In sweet cherry trees, flowering is commercially important because the flowers, after fertilization, will generate the fruits. In P. avium, the flowering induction and flower organogensis are the first developmental steps towards flower formation and they occur within specialized organs known as floral buds during the summer, nine months before blooming. During this period the number of floral buds per tree and the bud fruitfulness (number of flowers per bud) are stablished affecting the potential yield of orchards and the plant architecture. The floral bud development is sensitive to any type of stress and the hotter and drier summers will interfere with this process and are calling for new adapted cultivars. A better understanding of the underlying molecular and hormonal mechanisms would be of help, but unlike the model plant Arabidopsis, very little is known about floral induction in sweet cherry. To explore the molecular mechanism of floral bud differentiation, high-throughput RNA sequencing was used to detect differences in the gene expression of P. avium floral buds at five differentiation stages. We found 2,982 differentially expressed genes during floral bud development. We identified genes associated with floral initiation or floral organ identity that appear to be useful biomarkers of floral development and several transcription factor families (ERF, MYB, bHLH, MADS-box and NAC gene family) with novel potential roles during floral transition in this species. We analyzed in deep the MADS-box gene family and we shed light about their key role during floral bud and organs development in P. avium. Furthermore, the hormonal-related signatures in the gene regulatory networks and the dynamic changes of absicic acid, zeatin and indolacetic acid contents in buds suggest an important role for these hormones during floral bud differentiation in sweet cherry. These data provide a rich source of novel informacion for functional and evolutionary studies about floral bud development in sweet cherry and new tools for biotechnology and breeding.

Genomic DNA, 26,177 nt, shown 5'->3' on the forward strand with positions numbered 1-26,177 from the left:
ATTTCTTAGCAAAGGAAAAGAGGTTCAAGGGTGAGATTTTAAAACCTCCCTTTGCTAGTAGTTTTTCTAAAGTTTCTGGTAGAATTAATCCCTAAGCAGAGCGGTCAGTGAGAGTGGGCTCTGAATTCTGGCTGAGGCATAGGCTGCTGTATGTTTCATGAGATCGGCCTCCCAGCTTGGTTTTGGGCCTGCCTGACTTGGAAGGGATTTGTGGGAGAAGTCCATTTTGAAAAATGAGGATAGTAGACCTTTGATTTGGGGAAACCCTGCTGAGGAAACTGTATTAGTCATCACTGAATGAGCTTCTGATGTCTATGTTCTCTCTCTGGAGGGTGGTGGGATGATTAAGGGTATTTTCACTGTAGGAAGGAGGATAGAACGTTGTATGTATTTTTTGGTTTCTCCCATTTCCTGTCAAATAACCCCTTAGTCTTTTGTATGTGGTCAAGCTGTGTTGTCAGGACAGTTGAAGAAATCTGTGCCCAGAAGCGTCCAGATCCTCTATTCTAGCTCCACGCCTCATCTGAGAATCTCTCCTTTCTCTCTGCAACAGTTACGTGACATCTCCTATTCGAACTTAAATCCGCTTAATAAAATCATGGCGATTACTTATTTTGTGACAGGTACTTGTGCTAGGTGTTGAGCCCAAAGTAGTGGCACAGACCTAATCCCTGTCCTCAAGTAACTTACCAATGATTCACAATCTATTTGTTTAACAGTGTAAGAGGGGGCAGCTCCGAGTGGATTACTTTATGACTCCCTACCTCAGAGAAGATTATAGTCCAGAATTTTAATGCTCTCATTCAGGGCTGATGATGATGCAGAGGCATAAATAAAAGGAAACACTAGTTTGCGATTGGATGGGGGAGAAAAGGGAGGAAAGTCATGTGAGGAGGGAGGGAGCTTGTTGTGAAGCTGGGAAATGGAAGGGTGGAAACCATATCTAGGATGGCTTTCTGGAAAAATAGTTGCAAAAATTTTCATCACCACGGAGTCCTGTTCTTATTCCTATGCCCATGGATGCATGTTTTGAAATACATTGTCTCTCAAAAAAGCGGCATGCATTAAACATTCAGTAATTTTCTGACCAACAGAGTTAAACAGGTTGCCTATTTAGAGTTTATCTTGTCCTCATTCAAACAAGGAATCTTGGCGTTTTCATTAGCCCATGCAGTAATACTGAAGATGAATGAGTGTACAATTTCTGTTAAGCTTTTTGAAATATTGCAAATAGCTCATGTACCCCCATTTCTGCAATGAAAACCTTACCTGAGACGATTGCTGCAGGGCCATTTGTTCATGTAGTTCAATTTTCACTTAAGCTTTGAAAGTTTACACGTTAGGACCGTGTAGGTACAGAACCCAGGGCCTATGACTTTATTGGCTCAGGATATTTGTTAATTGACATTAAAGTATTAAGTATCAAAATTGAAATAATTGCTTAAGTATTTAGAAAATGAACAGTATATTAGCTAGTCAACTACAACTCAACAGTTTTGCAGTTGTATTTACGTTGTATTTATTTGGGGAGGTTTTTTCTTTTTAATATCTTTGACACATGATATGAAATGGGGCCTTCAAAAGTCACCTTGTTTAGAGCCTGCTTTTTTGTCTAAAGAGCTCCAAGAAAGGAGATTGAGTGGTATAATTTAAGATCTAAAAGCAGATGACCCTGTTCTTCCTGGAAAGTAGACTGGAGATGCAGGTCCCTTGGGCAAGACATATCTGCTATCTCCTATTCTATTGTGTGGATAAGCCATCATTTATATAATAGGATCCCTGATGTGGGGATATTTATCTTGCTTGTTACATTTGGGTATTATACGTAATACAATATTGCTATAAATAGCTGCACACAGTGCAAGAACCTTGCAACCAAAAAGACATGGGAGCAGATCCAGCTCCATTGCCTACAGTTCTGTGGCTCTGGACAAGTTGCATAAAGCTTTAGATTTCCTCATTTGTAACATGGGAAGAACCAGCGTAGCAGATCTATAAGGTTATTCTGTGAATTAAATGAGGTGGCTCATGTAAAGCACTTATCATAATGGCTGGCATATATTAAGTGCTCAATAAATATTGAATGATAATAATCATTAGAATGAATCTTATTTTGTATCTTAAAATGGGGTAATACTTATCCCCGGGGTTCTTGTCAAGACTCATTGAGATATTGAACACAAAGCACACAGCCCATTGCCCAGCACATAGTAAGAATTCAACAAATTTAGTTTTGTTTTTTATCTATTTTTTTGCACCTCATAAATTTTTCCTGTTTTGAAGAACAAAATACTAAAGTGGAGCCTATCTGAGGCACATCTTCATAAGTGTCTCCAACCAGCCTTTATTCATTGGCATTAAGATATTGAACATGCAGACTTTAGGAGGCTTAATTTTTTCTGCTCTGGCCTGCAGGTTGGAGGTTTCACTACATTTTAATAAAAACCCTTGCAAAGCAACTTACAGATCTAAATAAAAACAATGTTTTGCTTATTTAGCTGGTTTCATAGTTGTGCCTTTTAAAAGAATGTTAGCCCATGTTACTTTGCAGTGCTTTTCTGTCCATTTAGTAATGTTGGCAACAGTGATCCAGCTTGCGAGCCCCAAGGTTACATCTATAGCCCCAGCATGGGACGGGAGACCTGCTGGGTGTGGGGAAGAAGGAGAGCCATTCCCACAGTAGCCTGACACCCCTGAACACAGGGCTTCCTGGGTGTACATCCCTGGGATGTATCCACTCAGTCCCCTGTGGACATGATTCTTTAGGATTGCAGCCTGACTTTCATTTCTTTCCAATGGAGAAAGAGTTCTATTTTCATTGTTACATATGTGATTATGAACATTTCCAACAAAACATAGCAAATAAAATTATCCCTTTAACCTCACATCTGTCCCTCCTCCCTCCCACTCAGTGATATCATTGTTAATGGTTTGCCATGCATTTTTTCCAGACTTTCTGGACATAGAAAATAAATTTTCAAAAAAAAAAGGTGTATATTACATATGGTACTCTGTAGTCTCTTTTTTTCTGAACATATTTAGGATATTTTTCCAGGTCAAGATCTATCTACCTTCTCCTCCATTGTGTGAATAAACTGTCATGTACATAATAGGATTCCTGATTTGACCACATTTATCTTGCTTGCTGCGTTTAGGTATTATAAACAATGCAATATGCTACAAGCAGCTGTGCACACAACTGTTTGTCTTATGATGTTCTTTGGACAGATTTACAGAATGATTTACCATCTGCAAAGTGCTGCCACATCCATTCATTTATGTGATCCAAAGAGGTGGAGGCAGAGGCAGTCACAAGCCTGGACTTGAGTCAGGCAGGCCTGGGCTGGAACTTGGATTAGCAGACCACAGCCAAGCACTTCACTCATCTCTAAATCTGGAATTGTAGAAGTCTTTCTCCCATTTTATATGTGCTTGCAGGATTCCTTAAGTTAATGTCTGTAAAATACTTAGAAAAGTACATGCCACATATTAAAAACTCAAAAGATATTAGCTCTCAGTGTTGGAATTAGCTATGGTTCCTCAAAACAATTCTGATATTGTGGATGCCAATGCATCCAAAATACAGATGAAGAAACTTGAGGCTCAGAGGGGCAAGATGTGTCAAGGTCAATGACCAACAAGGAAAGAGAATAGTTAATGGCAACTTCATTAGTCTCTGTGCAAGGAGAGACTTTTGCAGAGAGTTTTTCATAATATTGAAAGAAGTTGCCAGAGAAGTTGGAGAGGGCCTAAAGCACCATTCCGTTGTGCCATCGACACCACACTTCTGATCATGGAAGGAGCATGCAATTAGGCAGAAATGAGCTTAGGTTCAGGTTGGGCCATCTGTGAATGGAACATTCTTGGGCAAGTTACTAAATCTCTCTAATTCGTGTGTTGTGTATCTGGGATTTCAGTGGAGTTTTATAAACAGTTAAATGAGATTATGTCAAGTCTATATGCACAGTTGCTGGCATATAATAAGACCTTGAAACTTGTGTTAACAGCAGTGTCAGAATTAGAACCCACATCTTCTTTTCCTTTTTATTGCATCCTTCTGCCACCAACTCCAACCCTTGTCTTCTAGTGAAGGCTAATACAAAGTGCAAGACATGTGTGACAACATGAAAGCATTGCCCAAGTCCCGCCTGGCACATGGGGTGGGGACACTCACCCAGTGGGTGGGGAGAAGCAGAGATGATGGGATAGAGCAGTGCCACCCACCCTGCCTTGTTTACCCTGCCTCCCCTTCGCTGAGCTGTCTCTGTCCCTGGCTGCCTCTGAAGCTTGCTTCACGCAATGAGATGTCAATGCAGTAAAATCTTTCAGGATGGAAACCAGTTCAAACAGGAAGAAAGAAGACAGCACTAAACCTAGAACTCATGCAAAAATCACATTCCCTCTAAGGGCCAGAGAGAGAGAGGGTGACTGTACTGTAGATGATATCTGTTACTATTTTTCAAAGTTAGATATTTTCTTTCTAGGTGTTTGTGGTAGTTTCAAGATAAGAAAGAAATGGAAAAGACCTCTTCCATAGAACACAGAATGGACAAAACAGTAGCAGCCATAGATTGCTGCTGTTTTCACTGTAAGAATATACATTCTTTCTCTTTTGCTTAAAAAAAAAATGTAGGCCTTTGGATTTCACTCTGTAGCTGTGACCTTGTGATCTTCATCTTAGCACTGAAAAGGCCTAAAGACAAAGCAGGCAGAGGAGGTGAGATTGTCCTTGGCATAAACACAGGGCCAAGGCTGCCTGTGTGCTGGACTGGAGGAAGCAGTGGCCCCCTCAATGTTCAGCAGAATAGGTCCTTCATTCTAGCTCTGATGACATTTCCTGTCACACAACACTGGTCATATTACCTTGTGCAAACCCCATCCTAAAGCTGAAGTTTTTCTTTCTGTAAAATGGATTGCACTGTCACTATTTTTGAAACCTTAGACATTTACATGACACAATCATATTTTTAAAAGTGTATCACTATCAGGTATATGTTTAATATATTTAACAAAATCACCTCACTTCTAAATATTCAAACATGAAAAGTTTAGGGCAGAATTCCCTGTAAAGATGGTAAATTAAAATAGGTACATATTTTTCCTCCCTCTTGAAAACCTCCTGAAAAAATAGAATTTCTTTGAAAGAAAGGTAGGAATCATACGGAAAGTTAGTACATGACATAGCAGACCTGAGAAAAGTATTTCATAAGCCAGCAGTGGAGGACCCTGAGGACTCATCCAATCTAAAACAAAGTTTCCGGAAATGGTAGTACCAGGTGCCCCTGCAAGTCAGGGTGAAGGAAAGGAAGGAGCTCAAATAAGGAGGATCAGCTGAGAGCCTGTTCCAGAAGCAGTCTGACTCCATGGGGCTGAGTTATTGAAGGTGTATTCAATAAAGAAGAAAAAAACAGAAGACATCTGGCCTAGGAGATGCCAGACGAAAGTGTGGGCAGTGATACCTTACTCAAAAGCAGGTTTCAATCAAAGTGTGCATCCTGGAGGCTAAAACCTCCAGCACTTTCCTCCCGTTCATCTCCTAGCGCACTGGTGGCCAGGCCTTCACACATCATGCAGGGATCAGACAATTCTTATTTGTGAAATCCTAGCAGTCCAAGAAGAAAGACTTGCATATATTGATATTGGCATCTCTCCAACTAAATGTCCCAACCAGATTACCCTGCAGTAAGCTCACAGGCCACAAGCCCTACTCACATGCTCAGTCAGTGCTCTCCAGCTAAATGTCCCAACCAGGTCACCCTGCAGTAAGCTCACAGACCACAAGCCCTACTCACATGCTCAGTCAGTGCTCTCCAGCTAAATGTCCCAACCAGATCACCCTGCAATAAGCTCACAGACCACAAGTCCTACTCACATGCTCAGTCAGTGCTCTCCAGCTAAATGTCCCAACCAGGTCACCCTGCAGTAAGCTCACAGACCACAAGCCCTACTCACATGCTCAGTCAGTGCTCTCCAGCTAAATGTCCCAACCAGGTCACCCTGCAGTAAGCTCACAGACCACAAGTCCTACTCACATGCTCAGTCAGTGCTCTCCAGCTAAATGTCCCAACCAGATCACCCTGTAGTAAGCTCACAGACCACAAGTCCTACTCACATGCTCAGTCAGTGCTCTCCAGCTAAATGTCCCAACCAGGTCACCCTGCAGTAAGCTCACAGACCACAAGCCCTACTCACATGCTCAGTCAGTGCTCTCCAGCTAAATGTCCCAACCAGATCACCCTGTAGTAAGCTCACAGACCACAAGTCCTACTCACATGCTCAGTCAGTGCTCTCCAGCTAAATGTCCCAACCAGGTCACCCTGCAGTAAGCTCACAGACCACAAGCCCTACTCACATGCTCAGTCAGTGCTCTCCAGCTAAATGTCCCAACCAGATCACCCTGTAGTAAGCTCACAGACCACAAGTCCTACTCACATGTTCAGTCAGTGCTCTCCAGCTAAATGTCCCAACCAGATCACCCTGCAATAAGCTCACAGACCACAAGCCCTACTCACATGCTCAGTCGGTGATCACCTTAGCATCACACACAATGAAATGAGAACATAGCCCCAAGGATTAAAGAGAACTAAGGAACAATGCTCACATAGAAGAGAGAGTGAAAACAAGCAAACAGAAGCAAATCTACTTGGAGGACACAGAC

Sweet cherry (P. avium) is perennial fruit tree that has a distinctive mode of reproductive development that differs significantly from Arabidopsis and annual species. In temperate regions, sweet cherry trees show a seasonal flowering that occurs over two growing season separated by a dormancy period. During the first growing season, at the end of the spring and during the summer, occurs the floral buds differentiation. The first sign of reproductive development is the meristematic apex acquiring a dome shape, which is followed by the formation of the flower primordia. These flower buds show between two and four small lateral protuberances, representing primordial bracts that subtend each flower primordium[1]. The sepal, petal, stamen and pistil primordial then differentiate in a centripetal way. Before leaf fall in autumn, the flower primordium appears as a dome with five sepal primordial and all whorls are distinguishable. Following dormancy, the final flower differentiation and blooming take place when temperature rise again in the spring[1,2]. Thus, the number of floral buds per tree and the bud fruitfulness (number of flower per bud) are established during first growing season. In sweet cherry (P. avium) trees, the flowering induction and many factors related to floral bud development (such as flower bud density, bud fruitfulness, double pistils and flower quality) are very important because they can influence the productivity and to determine in a considerable extent the commercial success of orchards[3]. These traits affect directly the potential crop yield as well as the plant architecture and several cultural practices (e.g. type of pruning employed)[4]. Variations in floral buds per tree, bud fruitfulness and flower development anomalies (double pistilated flowers) would be in part responsible for the inconsistent yields observed among years[5,6], converting the induction and initiation stage of flowering within the floral bud in a relevant process for stone fruit-industry interests.